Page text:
The Courting of Turkmenistan
News from the annual UN General Assembly (UNGA) session is dominated by sound bites from the green marble podium, bromides broken up only by the occasional tearing up of a UN Charter by a Libyan dictator or by the steady shuffle of diplomats departing the perfidies of an Iranian president. But the real work at the UN is more likely to take place in the hallways of the Waldorf Astoria - the storied New York hotel turned diplomatic frat-house during UNGA week. Case in point: This week's Waldorf "bi-lat" between Secretary of State Hillary Clinton and Gurbanguly Berdymukhammedov, President of Turkmenistan, home to the world's fourth largest natural gas reserves, and lately the most sought-after partner in Central Asia.
The post meeting de-brief captured the mood perfectly. Pressed by a reporter "Did the matter of human rights come up?" Assistant Secretary of State Robert Blake replied: "It does come up. It's just in these bilats, ... we've only got a certain amount of time, and so we touch on the most important things."
Call it resource-politik: The de-valuation of moral concerns ranging from human rights to fundamental political freedoms in the quest to secure resources critical to our own continued development.
It's a game everyone can play, and these days almost anyone is. Witness Venezuela's Hugo Chavez, who included Turkmenistan on his nine nation swing earlier this month. In his Ashgabat photo op, Chavez point-blanked the Turkmen leader with an invitation to become a founding member of a new "natural gas OPEC." Reports indicate that Berdymukhammedov failed to respond. Undeterred, at his next stop in Belarus, Chavez enrolled Turkmenistan as a charter nation in what he jauntily termed his updated "Axis of Evil." Blandishments of his Venezuelan visitor aside, Turkmenistan's leader appears to be keeping his options open, and plenty of countries are interested.
Turkmenistan hasn't always been so high on the international A-List. Ranked among the world's most corrupt and least-free nations (Turkmenistan sits in an eight-way tie at the very bottom of Freedom House's world rankings), the country was long ruled by the self-styled Turkmenbashi ("Leader of All Turkmen"), who as President-for-Life poured millions into a cult of personality so extravagant he renamed the days of the week and months of the year (even the toughest tyrant has his softer side: Turkmenbashi renamed April after his mother). After the implosion of the Soviet Union, Turkmenistan labored along as a one-party state with a one-product economy -- hydrocarbons - 80% of which it sold to a single customer, Russia. Term-limited by his own mortality, Turkmenbashi died in December 2006; Turkmenistan's political apparatus promptly churned up a choice of six candidates, all from the country's sole political party.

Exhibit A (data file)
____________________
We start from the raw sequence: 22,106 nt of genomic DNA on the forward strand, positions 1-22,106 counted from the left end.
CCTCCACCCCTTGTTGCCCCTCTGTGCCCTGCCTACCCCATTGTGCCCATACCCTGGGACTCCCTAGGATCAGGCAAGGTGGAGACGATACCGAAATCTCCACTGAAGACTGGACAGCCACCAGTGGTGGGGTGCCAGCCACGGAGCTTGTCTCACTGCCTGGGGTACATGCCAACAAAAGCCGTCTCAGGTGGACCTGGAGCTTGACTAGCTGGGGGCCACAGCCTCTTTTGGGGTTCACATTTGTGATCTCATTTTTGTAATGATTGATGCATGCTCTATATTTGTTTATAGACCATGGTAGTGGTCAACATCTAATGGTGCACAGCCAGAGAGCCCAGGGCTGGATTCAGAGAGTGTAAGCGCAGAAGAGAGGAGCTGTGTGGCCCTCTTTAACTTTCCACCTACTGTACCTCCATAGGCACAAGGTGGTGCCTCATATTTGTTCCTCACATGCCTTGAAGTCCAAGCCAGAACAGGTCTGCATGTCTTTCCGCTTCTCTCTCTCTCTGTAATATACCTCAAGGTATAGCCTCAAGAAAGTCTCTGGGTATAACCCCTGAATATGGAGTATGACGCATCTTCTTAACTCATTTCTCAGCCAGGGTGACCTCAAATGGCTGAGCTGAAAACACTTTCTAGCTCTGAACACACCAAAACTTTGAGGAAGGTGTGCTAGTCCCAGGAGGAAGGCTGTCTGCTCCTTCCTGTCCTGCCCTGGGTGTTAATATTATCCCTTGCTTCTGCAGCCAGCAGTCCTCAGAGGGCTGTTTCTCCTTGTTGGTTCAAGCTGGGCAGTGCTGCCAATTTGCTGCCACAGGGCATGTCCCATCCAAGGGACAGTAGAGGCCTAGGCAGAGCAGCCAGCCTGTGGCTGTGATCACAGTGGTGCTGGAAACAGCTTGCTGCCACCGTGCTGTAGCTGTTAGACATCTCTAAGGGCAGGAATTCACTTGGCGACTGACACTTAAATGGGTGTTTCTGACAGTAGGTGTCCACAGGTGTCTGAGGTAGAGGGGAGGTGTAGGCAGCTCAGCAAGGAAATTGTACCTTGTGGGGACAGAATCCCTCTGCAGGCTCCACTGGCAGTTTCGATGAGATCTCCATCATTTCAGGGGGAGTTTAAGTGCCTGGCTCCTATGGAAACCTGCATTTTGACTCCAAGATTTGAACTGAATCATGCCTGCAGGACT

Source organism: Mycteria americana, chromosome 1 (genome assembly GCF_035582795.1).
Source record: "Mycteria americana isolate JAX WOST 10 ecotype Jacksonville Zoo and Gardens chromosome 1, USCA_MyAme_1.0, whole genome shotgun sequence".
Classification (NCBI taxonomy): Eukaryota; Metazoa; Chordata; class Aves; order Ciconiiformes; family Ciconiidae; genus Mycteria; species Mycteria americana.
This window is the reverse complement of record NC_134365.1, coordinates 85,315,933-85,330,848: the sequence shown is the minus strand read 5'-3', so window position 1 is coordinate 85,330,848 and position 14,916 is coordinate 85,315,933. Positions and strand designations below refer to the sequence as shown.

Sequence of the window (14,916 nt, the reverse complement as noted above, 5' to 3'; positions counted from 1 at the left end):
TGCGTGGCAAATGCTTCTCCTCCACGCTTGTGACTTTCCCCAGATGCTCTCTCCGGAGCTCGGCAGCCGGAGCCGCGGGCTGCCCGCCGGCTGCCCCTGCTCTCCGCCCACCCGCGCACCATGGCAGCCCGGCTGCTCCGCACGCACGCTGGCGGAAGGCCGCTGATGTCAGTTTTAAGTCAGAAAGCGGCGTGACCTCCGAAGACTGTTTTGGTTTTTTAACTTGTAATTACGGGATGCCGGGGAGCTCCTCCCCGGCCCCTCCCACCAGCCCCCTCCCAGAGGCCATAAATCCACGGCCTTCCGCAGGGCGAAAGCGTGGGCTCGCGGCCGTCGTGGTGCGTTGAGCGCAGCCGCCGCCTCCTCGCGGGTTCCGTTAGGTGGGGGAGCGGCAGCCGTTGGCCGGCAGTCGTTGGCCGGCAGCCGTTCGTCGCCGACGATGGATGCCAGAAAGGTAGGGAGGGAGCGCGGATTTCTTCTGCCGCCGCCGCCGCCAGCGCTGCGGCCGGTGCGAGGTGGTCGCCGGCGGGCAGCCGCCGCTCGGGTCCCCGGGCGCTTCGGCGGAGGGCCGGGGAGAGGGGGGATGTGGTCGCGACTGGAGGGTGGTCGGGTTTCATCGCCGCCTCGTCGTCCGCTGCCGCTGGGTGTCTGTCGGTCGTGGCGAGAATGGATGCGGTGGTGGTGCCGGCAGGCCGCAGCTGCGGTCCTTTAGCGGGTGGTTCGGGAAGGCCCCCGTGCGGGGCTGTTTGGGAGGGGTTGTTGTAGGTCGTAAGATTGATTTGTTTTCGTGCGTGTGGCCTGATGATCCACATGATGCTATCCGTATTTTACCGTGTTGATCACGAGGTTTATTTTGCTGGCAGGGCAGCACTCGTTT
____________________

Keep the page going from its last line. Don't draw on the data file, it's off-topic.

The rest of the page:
Turkmenistan's new top man, Berdymukhammedov, rumored to be Turkmenbashi's illegitimate son, captured 89% of the vote in an election outside observers pronounced "neither free nor fair." In what passes in Turkmenistan for a flurry of reform, Berdymukhammedov let his fellow countrymen go back to their old calendars and even opened a single state-run Internet café in the capital.
In terms of resource-politik, what has put Turkmenistan in play is an April explosion in the pipeline that carried Turkmen natural gas to Russia, and on through the Russian system to end users in Europe. Amidst charge and counter-charge as to who was to blame for the explosion and who is responsible for repairing the damage, Turkmenistan's natural gas exports came to a halt - along with its hard currency earnings.
Loss of the Turkmenistan's primary market for its primary export sparked a diversification drive. In addition to pumping full-out to its remaining export market in Iran, Turkmenistan finalized a deal to supply China's rising natural gas needs. Turkmen emissaries ventured to New Delhi to discuss another prospective pipeline provisioning India, while Berdymukhammedov himself went to Bulgaria this August to ink a gas deal with that EU member state. Longer term, Turkmenistan signaled openness to become a supplier to the much discussed and much delayed Nabucco pipeline that would bring non-Russian natural gas to Europe. At the Waldorf, the session with Secretary Clinton produced a commitment to joint exploration for oil and gas on the Caspian Sea shelf.
As these deals make clear, natural gas is Turkmenistan's golden ticket to economic development. Its location confers a unique ability to provide gas to Europe, Russia, India, China and the Middle East, giving Turkmenistan leverage to play what Central Asian expert Michael Laubsch calls "pendular politics," swinging between regional and economic powers in a quest for comparative advantage.
To be sure, the same 360-degree openness to pipeline partnerships will expose Turkmenistan to pressures from all points. Its existing trade relationship with Iran, for instance, might present Turkmenistan with a lose-lose choice: Alienate the U.S. by helping Iran evade so-called "crippling sanctions," or raise Russia's ire by cutting Iran off. Quarrels over Caspian Sea drilling rights create opportunities for conflict, even as repair of the ruptured pipeline offers the prospect of returning the Russia-Turkmenistan relationship to business as usual. Whether any of this will hold still long enough to allow the building of pipelines pointing east, west or south remains to be seen.
Bigger picture, Turkmenistan is just one nation -- one square in one corner of the Rubic's-cube of options occasioned by resource-politik; a world where global economic demand creates a spot-market for political partnerships. The question for Washington: is American foreign policy - and the American public - prepared to play this game?